One of the most important and fundamental ways you can avoid a sexualized relationship within a professional setting is to refuse to do business with some individuals. The almost automatic assumption that anyone who walks through your doors should become a client is false. The money you make by dealing with certain individuals simply may not be worth the risk.
If you feel a persistent, sexual attraction to a client, turn that client over to someone else. Find an associate to handle the situation. Your ego may keep saying you can weather your attraction and keep the relationship professional, but the deeper the professional relationship grows, the greater the pull of your sexual attraction likely will become.
Remember, sexual attraction fueled by lust can be intoxicating. It may cloud your professional judgement before you know it. You may keep your conversations completely professional, but your client may pick up nonverbal evidence of your attraction. For your sake, and for your client’s sake, don’t play with fire. The earlier you transfer your client to someone else you trust, the better it will be for both of you.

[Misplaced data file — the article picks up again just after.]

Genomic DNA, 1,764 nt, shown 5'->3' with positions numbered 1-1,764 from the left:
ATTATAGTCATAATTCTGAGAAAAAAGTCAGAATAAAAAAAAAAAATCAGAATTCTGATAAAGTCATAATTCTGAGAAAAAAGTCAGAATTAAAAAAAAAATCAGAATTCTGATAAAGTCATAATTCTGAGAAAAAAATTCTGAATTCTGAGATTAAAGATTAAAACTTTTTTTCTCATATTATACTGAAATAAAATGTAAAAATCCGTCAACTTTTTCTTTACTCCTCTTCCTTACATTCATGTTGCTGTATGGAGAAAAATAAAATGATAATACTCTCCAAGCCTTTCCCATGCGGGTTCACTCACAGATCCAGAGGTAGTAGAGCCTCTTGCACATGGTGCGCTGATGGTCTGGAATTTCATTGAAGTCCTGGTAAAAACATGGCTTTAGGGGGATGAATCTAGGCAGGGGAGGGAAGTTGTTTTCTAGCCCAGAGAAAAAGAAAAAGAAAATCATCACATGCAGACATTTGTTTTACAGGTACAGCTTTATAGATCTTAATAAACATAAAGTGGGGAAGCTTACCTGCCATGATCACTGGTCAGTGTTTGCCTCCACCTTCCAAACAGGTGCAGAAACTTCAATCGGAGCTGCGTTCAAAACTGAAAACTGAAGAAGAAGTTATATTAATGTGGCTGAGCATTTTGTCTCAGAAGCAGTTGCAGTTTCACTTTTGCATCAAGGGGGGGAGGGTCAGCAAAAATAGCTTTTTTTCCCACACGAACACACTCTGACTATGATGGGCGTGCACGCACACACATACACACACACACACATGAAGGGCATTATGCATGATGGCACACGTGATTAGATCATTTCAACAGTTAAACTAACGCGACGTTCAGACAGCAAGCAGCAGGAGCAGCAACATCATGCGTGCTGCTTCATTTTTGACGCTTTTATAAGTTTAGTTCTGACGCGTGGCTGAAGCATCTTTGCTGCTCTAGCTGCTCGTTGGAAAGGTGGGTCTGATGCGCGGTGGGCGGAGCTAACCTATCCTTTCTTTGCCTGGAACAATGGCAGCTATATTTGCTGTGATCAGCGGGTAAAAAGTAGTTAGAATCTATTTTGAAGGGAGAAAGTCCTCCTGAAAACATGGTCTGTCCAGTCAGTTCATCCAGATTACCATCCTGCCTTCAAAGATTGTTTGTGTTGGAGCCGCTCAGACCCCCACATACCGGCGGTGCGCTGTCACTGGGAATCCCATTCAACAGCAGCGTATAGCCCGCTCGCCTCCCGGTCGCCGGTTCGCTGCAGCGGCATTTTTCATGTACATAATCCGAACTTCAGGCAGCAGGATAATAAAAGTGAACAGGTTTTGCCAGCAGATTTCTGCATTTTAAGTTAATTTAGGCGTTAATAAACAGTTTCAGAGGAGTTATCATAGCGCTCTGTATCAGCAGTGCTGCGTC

Some clients may be used to dealing with members of the opposite sex consistently through a sexual lens. This may be a comfort issue for them. This is how they have learned to deal with the world. If so, it might be prudent to at least suggest their going to a same-sex professional in order to minimize complications to their situation.
Beware, also, of taking on a sexual manipulator or climber as a client. You may have every intention of keeping the relationship professional, but they always have a different agenda. Their continual introduction of a sexual component into your relationship may not be a comfort issue as much as a control issue. By sending them to a same-sex professional, you remove an area of control. This could be exactly what they need to be able to accept the counsel their situation requires.
The first line of defense for avoiding an inappropriately sexualized professional relationship is to get out and stay out of that relationship.
Dr. Gregory Jantz is the founder of The Center • A Place of HOPE in Edmonds, Washington, and a world renowned expert on depression and anxiety treatment. Pioneering Whole Person Care in the 1980’s, Dr. Jantz continues to be a leading voice and innovator in mental health utilizing a variety of therapies including nutrition, sleep therapy, spiritual counseling, and advanced DBT techniques. Dr. Jantz is a best-selling author of 37 books and has appeared on CBS, ABC, NBC, Fox, CNN.